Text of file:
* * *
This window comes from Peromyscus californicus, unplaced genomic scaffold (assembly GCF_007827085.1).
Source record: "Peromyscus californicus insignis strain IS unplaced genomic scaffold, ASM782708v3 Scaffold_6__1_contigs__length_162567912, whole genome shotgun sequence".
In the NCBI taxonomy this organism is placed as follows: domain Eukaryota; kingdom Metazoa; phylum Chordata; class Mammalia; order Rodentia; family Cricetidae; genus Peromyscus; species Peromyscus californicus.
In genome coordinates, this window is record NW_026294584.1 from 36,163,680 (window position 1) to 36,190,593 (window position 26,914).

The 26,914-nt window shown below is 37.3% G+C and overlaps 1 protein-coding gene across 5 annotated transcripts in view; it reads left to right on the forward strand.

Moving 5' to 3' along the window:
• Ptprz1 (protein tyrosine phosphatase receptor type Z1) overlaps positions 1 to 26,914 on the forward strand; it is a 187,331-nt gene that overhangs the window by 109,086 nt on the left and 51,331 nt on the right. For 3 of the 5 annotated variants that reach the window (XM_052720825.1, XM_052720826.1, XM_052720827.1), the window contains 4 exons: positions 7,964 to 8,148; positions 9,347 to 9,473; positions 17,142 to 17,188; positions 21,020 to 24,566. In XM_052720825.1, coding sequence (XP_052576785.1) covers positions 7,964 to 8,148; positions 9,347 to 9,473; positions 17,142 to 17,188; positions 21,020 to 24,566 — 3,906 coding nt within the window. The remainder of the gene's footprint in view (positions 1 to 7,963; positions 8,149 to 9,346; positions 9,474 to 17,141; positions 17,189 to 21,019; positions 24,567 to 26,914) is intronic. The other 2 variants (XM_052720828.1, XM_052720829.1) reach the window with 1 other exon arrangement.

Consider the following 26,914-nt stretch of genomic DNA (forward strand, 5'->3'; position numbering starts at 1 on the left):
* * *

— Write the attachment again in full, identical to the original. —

This window comes from Peromyscus californicus, unplaced genomic scaffold (assembly GCF_007827085.1).
Source record: "Peromyscus californicus insignis strain IS unplaced genomic scaffold, ASM782708v3 Scaffold_6__1_contigs__length_162567912, whole genome shotgun sequence".
In the NCBI taxonomy this organism is placed as follows: domain Eukaryota; kingdom Metazoa; phylum Chordata; class Mammalia; order Rodentia; family Cricetidae; genus Peromyscus; species Peromyscus californicus.
In genome coordinates, this window is record NW_026294584.1 from 36,163,680 (window position 1) to 36,190,593 (window position 26,914).

The 26,914-nt window shown below is 37.3% G+C and overlaps 1 protein-coding gene across 5 annotated transcripts in view; it reads left to right on the forward strand.

Moving 5' to 3' along the window:
• Ptprz1 (protein tyrosine phosphatase receptor type Z1) overlaps positions 1 to 26,914 on the forward strand; it is a 187,331-nt gene that overhangs the window by 109,086 nt on the left and 51,331 nt on the right. For 3 of the 5 annotated variants that reach the window (XM_052720825.1, XM_052720826.1, XM_052720827.1), the window contains 4 exons: positions 7,964 to 8,148; positions 9,347 to 9,473; positions 17,142 to 17,188; positions 21,020 to 24,566. In XM_052720825.1, coding sequence (XP_052576785.1) covers positions 7,964 to 8,148; positions 9,347 to 9,473; positions 17,142 to 17,188; positions 21,020 to 24,566 — 3,906 coding nt within the window. The remainder of the gene's footprint in view (positions 1 to 7,963; positions 8,149 to 9,346; positions 9,474 to 17,141; positions 17,189 to 21,019; positions 24,567 to 26,914) is intronic. The other 2 variants (XM_052720828.1, XM_052720829.1) reach the window with 1 other exon arrangement.

Consider the following 26,914-nt stretch of genomic DNA (forward strand, 5'->3'; position numbering starts at 1 on the left):